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Live Review: Lucy Rose
October 19, 2014
Lucy Rose’s transition from Bombay Bicycle Club backing singer into fully fledged acoustic singer songwriter has made for fascinating observation since the release of debut album ‘Like I Used To’ back in September 2012.
The delicately constructed blend of hushed vocals swelling to strident instrumental led highs were the template for an album capturing the acute range of emotional confusion when invested in youthful romance. Seeing her performance at the intimate Liverpool East Village Arts Club on October 16th was a heart-warming antidote to the increasingly biting starkness of autumnal evenings.
Barring intermittent summer festival appearances road-testing new material to coincide with her impending follow-up LP, Rose used the sold-out OXJAM charity event as a tentative first foray towards returning to the UK gigging scene.
The appropriately balanced setlist included tantalising glimpses into future sonic direction, with fresh tracks showcasing Rose’s newly found piano playing talents alongside stripped back songwriting on the openly lamenting standout ‘I Tried’. This led on to more leftfield advances into near r&b territory on the breathless vocal delivery over a fuzzy bed of synth cowbell rhythms found on ‘Cover Up’.
Hanging out with BBC lead singer Jack Steadman and co has clearly rubbed off on Rose, with opening new song, tentatively titled ‘Koln’, featuring spiralling melodies over disco-funk bass and razor sharp lead guitar plucks. This then segued into more familiar territory of debut album tracks including the slow burning serenade ‘Watch Over’.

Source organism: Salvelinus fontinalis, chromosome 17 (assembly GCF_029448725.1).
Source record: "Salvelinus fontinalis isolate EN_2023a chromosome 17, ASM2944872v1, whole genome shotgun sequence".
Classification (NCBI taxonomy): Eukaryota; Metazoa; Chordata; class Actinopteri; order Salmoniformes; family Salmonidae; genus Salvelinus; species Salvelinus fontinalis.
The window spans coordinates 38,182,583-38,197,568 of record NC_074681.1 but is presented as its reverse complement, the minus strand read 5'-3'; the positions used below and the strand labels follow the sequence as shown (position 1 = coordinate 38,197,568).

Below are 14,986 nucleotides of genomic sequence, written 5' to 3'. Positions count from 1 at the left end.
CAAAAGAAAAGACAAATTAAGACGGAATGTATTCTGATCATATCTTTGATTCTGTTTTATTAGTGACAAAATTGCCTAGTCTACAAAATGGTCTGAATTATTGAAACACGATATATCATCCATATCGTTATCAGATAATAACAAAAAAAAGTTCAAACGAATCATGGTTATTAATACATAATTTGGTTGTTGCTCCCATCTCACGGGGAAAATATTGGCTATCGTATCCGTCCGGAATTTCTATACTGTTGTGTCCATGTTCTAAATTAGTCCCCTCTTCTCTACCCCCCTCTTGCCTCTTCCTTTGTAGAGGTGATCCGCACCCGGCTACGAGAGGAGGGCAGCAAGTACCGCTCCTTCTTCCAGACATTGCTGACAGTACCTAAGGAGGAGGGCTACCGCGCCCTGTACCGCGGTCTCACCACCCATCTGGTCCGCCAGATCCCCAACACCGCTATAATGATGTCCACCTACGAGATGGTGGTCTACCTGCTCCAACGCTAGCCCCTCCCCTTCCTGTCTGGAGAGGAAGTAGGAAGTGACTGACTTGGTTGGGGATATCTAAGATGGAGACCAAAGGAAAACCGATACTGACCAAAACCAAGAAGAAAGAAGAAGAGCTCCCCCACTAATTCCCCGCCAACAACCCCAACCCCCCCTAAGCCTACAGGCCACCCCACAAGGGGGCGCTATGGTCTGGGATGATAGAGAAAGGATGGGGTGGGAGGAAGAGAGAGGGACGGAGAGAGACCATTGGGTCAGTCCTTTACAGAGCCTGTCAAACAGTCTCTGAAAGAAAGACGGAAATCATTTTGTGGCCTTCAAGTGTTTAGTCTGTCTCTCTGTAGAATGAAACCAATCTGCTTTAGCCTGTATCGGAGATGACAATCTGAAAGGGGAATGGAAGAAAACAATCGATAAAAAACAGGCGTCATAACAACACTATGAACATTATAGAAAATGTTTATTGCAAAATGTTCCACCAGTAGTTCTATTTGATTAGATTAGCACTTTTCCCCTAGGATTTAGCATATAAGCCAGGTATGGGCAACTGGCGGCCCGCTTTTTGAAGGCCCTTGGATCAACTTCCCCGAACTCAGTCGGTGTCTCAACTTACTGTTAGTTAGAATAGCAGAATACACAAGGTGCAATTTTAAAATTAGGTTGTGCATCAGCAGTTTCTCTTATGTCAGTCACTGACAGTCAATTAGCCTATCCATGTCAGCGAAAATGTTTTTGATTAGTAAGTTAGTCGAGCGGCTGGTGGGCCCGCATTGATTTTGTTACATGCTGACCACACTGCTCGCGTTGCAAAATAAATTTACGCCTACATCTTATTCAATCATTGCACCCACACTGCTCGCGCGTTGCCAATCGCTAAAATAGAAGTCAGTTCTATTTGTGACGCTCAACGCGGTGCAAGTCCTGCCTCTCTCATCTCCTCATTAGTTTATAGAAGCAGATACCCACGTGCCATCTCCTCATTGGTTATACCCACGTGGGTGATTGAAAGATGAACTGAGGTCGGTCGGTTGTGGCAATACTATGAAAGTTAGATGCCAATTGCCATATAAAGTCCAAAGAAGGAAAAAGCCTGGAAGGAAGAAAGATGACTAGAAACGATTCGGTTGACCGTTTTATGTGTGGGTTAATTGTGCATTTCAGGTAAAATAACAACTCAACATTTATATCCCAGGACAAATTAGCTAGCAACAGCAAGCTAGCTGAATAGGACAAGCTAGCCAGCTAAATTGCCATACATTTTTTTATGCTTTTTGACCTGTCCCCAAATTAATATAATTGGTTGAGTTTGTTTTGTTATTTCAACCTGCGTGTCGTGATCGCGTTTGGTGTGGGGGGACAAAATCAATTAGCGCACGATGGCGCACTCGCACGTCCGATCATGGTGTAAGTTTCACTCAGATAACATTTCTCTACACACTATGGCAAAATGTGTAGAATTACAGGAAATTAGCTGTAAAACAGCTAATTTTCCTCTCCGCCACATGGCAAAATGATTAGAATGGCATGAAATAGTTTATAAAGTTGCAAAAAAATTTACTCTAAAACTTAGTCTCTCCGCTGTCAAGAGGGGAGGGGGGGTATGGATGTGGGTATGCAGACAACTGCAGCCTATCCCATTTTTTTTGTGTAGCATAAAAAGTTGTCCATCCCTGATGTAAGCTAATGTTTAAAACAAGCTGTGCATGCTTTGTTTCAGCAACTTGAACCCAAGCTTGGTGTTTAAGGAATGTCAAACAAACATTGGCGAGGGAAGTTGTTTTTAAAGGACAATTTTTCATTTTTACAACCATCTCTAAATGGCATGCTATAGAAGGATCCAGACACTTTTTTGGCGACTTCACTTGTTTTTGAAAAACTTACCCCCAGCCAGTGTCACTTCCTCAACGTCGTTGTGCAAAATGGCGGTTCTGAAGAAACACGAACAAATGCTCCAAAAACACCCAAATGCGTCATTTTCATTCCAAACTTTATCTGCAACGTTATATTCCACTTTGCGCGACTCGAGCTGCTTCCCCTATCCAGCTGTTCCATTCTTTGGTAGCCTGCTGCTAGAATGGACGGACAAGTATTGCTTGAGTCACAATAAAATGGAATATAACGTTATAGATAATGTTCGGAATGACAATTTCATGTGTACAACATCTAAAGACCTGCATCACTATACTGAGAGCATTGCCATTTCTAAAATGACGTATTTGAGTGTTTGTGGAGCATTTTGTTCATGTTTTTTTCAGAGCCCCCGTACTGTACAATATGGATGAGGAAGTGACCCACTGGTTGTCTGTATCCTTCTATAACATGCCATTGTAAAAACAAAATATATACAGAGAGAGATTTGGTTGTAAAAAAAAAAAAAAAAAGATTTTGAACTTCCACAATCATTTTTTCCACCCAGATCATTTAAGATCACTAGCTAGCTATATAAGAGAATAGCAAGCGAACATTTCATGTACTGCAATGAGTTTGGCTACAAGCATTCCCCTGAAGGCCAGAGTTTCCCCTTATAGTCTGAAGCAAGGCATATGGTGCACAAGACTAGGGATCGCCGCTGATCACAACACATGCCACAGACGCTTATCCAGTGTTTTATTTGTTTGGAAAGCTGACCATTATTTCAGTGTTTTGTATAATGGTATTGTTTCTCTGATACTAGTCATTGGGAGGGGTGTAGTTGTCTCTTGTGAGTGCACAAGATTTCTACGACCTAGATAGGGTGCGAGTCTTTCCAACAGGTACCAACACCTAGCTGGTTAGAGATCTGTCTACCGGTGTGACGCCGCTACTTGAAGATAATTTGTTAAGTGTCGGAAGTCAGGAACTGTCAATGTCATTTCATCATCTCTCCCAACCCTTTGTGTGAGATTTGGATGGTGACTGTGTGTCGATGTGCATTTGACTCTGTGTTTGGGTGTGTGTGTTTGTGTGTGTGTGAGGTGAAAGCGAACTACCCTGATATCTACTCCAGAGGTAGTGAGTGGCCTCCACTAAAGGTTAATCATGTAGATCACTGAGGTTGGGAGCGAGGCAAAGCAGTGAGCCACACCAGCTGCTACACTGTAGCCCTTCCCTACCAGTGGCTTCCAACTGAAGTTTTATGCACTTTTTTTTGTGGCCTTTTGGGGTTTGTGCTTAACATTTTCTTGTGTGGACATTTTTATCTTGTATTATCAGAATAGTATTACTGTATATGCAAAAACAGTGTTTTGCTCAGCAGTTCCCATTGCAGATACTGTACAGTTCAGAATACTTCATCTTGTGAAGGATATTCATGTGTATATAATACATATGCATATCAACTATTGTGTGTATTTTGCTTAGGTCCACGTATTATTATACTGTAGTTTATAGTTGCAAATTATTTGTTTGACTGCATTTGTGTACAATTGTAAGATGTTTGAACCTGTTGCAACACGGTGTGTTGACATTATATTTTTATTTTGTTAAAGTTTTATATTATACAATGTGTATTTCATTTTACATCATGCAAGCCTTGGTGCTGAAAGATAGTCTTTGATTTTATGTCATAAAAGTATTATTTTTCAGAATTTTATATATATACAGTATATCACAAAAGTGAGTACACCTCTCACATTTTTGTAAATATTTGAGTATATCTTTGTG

A captivating performance of haunting nostalgic tear-jerker ‘Shiver’ sent the Liverpudlian audience into a collectively attentive hypnotic gaze, before descending into rapturous closing applause. A rare outing for bonus album track ‘All I’ve Got’ with its revealing tale of achingly passionate affection offered a welcome prelude to crowd sing-alongs ‘Middle of the Bed’ and ‘Bikes’, after which Rose and her talented band retreated offstage.
The singer then returned for an unaccompanied acoustic performance which accentuated the mesmerising softness in her soulful honey-soaked vocal chords; before the band returned for a final run through of album favourite ‘Night Bus’. This closed a wholly positive set, which saw a receptive audience take to newer material in the same vein as more notable tracks, thereby providing an encouraging barometer for future releases.
Rose’s endearing persona onstage portrays an ever humbled degree of elated surprise. Audience members eagerly shouted words of encouragement throughout, when she would tentatively announce the playing of what in her words were occasionally the more ‘depressing’ songs. She also alluded to the fact that record label bosses had intimated “acoustic music doesn’t sell” – a notion which received a chorus of astonished boos.
When acoustic music is as emotionally revealing and cuttingly relatable as the songs on display during this performance, it is difficult to believe Rose will have any trouble garnering anything but a positive reaction to music which provides an enticing alternative to chart topping vapidity.
Photography by Gaz Jones